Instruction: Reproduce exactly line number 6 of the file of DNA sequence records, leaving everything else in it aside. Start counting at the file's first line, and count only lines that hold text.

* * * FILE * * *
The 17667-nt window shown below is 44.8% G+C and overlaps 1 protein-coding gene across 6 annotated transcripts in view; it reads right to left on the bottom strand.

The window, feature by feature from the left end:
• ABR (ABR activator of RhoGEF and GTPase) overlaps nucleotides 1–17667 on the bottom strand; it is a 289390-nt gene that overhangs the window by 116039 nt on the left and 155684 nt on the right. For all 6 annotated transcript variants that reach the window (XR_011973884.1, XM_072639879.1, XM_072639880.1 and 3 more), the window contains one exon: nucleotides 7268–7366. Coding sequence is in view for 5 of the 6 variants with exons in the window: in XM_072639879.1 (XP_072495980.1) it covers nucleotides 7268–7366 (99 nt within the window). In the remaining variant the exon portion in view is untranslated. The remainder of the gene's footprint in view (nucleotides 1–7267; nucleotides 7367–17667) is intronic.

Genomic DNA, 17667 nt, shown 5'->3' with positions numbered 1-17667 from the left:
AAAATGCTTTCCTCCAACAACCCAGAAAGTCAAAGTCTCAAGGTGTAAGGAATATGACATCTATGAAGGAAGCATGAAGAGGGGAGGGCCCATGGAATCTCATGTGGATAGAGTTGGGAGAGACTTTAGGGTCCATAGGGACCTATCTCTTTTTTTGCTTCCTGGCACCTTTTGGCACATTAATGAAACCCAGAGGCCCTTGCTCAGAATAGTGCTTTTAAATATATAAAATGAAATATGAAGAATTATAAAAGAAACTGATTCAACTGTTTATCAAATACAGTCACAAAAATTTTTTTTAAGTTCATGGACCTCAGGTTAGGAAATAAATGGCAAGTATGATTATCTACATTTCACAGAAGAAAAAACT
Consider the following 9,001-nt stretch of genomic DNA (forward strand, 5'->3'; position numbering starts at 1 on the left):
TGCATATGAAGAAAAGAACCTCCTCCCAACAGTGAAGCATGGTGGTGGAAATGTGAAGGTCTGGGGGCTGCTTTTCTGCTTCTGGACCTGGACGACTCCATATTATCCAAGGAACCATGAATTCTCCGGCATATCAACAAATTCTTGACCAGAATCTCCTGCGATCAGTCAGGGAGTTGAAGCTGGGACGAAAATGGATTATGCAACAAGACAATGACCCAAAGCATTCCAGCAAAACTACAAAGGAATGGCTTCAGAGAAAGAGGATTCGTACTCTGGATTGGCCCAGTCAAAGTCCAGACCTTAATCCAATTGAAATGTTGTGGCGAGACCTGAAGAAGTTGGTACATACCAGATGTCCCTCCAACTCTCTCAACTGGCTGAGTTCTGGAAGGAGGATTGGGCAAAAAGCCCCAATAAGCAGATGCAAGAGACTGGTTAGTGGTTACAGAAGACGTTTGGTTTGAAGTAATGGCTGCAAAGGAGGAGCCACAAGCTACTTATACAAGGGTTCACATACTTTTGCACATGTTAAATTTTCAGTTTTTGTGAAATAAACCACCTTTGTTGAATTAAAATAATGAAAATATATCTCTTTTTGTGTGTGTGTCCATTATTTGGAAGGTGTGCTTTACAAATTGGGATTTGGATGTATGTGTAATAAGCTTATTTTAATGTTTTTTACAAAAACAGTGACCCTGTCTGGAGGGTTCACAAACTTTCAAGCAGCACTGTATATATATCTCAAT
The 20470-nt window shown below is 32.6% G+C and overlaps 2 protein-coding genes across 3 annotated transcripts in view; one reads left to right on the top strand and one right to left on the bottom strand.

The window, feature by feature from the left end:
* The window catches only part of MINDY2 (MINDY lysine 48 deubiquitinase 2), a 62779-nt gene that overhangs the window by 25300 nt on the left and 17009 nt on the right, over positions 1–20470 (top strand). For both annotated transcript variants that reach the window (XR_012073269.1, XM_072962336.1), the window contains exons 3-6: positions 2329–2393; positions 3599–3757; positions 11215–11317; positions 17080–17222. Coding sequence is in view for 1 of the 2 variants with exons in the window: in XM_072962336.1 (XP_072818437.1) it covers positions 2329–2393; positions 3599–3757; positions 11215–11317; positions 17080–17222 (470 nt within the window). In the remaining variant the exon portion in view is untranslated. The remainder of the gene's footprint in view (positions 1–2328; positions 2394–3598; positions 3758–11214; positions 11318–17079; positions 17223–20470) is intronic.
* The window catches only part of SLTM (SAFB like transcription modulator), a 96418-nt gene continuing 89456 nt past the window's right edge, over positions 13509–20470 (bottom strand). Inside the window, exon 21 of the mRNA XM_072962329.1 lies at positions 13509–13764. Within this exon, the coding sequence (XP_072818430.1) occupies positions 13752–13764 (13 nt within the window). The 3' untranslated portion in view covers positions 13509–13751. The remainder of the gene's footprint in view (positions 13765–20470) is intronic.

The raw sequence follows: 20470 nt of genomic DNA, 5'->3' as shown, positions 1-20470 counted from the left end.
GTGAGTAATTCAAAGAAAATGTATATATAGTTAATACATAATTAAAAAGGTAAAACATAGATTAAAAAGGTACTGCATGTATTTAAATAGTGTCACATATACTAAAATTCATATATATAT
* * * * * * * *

Consider the following 9,001-nt stretch of genomic DNA (forward strand, 5'->3'; position numbering starts at 1 on the left):